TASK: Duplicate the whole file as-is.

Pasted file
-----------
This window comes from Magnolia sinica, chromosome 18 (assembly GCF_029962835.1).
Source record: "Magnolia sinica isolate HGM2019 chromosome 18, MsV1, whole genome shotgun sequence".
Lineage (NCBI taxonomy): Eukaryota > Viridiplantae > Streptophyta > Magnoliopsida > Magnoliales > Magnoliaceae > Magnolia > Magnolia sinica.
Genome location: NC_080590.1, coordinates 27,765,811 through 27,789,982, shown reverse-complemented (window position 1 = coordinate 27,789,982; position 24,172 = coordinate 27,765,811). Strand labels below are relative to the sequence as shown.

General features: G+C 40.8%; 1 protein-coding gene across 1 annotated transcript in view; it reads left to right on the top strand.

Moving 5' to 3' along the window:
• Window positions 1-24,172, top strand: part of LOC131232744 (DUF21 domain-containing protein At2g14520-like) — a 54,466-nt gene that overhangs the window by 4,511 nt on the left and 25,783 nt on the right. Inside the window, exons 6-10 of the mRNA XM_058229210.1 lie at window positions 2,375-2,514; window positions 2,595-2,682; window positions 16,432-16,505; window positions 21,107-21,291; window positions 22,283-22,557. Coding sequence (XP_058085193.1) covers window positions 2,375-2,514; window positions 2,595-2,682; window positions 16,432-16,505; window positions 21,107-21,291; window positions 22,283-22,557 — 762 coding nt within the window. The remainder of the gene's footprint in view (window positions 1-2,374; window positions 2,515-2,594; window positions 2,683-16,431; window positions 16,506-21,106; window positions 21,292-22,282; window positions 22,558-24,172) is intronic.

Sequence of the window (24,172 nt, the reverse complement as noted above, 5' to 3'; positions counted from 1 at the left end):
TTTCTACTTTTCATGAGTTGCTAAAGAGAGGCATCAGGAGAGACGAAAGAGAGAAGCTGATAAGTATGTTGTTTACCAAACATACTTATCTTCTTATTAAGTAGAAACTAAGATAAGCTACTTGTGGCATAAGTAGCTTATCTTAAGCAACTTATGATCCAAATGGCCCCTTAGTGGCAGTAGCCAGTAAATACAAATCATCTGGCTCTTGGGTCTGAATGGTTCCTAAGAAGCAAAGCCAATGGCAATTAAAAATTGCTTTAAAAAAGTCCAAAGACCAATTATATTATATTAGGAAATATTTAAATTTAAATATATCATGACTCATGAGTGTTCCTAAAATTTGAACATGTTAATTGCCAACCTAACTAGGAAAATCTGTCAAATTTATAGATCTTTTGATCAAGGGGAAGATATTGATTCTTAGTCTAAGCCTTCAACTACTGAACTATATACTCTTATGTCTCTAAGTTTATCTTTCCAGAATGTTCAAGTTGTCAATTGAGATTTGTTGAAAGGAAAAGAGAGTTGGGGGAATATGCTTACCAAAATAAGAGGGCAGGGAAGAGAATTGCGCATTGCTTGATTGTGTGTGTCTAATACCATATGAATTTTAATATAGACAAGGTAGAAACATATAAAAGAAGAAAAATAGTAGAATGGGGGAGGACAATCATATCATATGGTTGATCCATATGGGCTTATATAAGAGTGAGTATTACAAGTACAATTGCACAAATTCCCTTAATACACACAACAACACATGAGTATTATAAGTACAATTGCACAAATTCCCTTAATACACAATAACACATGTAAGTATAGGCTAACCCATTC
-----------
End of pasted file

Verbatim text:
This window comes from Magnolia sinica, chromosome 18 (assembly GCF_029962835.1).
Source record: "Magnolia sinica isolate HGM2019 chromosome 18, MsV1, whole genome shotgun sequence".
Lineage (NCBI taxonomy): Eukaryota > Viridiplantae > Streptophyta > Magnoliopsida > Magnoliales > Magnoliaceae > Magnolia > Magnolia sinica.
Genome location: NC_080590.1, coordinates 27,765,811 through 27,789,982, shown reverse-complemented (window position 1 = coordinate 27,789,982; position 24,172 = coordinate 27,765,811). Strand labels below are relative to the sequence as shown.

General features: G+C 40.8%; 1 protein-coding gene across 1 annotated transcript in view; it reads left to right on the top strand.

Moving 5' to 3' along the window:
• Window positions 1-24,172, top strand: part of LOC131232744 (DUF21 domain-containing protein At2g14520-like) — a 54,466-nt gene that overhangs the window by 4,511 nt on the left and 25,783 nt on the right. Inside the window, exons 6-10 of the mRNA XM_058229210.1 lie at window positions 2,375-2,514; window positions 2,595-2,682; window positions 16,432-16,505; window positions 21,107-21,291; window positions 22,283-22,557. Coding sequence (XP_058085193.1) covers window positions 2,375-2,514; window positions 2,595-2,682; window positions 16,432-16,505; window positions 21,107-21,291; window positions 22,283-22,557 — 762 coding nt within the window. The remainder of the gene's footprint in view (window positions 1-2,374; window positions 2,515-2,594; window positions 2,683-16,431; window positions 16,506-21,106; window positions 21,292-22,282; window positions 22,558-24,172) is intronic.

Sequence of the window (24,172 nt, the reverse complement as noted above, 5' to 3'; positions counted from 1 at the left end):
TTTCTACTTTTCATGAGTTGCTAAAGAGAGGCATCAGGAGAGACGAAAGAGAGAAGCTGATAAGTATGTTGTTTACCAAACATACTTATCTTCTTATTAAGTAGAAACTAAGATAAGCTACTTGTGGCATAAGTAGCTTATCTTAAGCAACTTATGATCCAAATGGCCCCTTAGTGGCAGTAGCCAGTAAATACAAATCATCTGGCTCTTGGGTCTGAATGGTTCCTAAGAAGCAAAGCCAATGGCAATTAAAAATTGCTTTAAAAAAGTCCAAAGACCAATTATATTATATTAGGAAATATTTAAATTTAAATATATCATGACTCATGAGTGTTCCTAAAATTTGAACATGTTAATTGCCAACCTAACTAGGAAAATCTGTCAAATTTATAGATCTTTTGATCAAGGGGAAGATATTGATTCTTAGTCTAAGCCTTCAACTACTGAACTATATACTCTTATGTCTCTAAGTTTATCTTTCCAGAATGTTCAAGTTGTCAATTGAGATTTGTTGAAAGGAAAAGAGAGTTGGGGGAATATGCTTACCAAAATAAGAGGGCAGGGAAGAGAATTGCGCATTGCTTGATTGTGTGTGTCTAATACCATATGAATTTTAATATAGACAAGGTAGAAACATATAAAAGAAGAAAAATAGTAGAATGGGGGAGGACAATCATATCATATGGTTGATCCATATGGGCTTATATAAGAGTGAGTATTACAAGTACAATTGCACAAATTCCCTTAATACACACAACAACACATGAGTATTATAAGTACAATTGCACAAATTCCCTTAATACACAATAACACATGTAAGTATAGGCTAACCCATTC